US Education Secretary Arne Duncan wrote an opinion piece in the Washington Post on education choices as Congress moves on from the No Child Left Behind policy. The Secretary describes his idea for the next direction of education policy,
The Elementary and Secondary Education Act of 1965 (ESEA) stands as a statement that a high-quality education for every single child is a national interest and a civil right.
Few would question that No Child Left Behind — the most recent version of ESEA — needs to be replaced. No Child Left Behind brought valuable attention to the needs of vulnerable student groups, but its prescriptive and punitive interventions have left it reviled by educators. . .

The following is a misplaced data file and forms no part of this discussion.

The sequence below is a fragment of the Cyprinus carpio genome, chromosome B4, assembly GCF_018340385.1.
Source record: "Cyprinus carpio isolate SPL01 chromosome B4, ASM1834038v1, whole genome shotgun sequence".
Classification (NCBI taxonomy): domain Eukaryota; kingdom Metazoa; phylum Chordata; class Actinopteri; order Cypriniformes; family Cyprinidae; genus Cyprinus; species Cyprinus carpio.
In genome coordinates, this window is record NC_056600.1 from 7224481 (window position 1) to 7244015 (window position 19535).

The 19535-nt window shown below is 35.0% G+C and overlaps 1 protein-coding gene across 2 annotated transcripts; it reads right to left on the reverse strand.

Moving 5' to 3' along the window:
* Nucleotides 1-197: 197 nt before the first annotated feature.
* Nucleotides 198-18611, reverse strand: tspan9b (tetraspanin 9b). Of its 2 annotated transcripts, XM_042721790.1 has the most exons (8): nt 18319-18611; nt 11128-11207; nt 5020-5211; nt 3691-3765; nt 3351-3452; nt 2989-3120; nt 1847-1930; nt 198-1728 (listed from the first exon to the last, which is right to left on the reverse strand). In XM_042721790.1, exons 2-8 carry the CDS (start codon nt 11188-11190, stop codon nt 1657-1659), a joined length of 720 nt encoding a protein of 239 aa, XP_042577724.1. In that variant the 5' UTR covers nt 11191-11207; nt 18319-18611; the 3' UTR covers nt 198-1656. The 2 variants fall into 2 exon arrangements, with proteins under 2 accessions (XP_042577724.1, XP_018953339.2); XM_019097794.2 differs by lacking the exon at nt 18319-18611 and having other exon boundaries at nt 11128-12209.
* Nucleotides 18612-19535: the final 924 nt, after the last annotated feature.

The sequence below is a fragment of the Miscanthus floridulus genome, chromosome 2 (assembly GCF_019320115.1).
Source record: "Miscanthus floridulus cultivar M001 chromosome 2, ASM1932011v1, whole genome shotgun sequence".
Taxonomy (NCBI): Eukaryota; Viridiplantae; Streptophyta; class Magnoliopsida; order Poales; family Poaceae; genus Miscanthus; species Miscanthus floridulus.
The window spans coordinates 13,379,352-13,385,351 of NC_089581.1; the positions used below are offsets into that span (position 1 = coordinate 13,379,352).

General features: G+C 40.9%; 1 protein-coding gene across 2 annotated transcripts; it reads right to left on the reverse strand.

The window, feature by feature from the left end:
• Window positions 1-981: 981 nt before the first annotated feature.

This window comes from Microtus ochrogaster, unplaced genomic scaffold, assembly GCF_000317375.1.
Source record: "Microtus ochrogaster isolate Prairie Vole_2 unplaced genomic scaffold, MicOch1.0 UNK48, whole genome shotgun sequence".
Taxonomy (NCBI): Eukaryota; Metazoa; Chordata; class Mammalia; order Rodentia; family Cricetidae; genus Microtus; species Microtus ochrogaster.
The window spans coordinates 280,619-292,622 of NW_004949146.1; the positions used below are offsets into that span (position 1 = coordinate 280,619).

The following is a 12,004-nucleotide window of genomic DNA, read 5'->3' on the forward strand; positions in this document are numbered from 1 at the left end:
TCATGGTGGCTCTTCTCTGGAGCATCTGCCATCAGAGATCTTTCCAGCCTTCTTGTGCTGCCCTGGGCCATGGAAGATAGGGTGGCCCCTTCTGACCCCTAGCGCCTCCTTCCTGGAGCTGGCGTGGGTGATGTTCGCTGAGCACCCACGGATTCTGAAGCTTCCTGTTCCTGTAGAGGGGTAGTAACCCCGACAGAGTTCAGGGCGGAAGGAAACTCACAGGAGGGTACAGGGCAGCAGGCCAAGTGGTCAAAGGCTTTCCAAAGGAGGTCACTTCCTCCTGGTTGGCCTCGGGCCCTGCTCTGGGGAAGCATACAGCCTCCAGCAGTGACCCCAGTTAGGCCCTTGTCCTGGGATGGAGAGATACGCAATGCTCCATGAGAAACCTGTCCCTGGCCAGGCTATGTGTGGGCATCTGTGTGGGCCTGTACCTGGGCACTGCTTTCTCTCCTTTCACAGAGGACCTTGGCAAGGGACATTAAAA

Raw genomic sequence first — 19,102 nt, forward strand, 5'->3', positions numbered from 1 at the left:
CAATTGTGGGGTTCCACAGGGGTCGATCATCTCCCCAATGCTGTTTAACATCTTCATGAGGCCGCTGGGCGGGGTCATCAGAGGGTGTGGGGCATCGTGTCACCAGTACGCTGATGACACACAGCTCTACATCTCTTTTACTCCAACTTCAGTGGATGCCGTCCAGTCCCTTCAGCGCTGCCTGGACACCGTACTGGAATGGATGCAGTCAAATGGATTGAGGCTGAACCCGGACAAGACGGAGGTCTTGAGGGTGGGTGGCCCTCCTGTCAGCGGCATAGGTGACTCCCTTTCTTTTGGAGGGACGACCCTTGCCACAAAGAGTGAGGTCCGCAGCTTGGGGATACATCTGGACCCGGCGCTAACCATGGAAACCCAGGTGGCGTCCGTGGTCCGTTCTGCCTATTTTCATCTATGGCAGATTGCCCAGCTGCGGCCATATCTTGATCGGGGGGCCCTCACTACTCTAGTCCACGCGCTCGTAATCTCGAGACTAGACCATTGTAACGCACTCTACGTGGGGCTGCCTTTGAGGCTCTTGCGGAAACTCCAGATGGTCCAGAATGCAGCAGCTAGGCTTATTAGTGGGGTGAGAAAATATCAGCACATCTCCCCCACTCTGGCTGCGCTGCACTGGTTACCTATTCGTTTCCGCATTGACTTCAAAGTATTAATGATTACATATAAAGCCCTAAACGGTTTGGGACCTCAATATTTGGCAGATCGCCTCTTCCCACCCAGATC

On Monday, I laid out core ideas for a law that would ensure real opportunity, one that must expand support and funding for schools and teachers. It must expand access to quality preschool. It must help to modernize teaching, through improved supports and preparation. And it must continue to enable parents, educators and communities to know how much progress students are making — and ensure that where students are falling behind, and where schools fail students year after year, action will be taken.
For more information, read the full letter in the Washington Post here.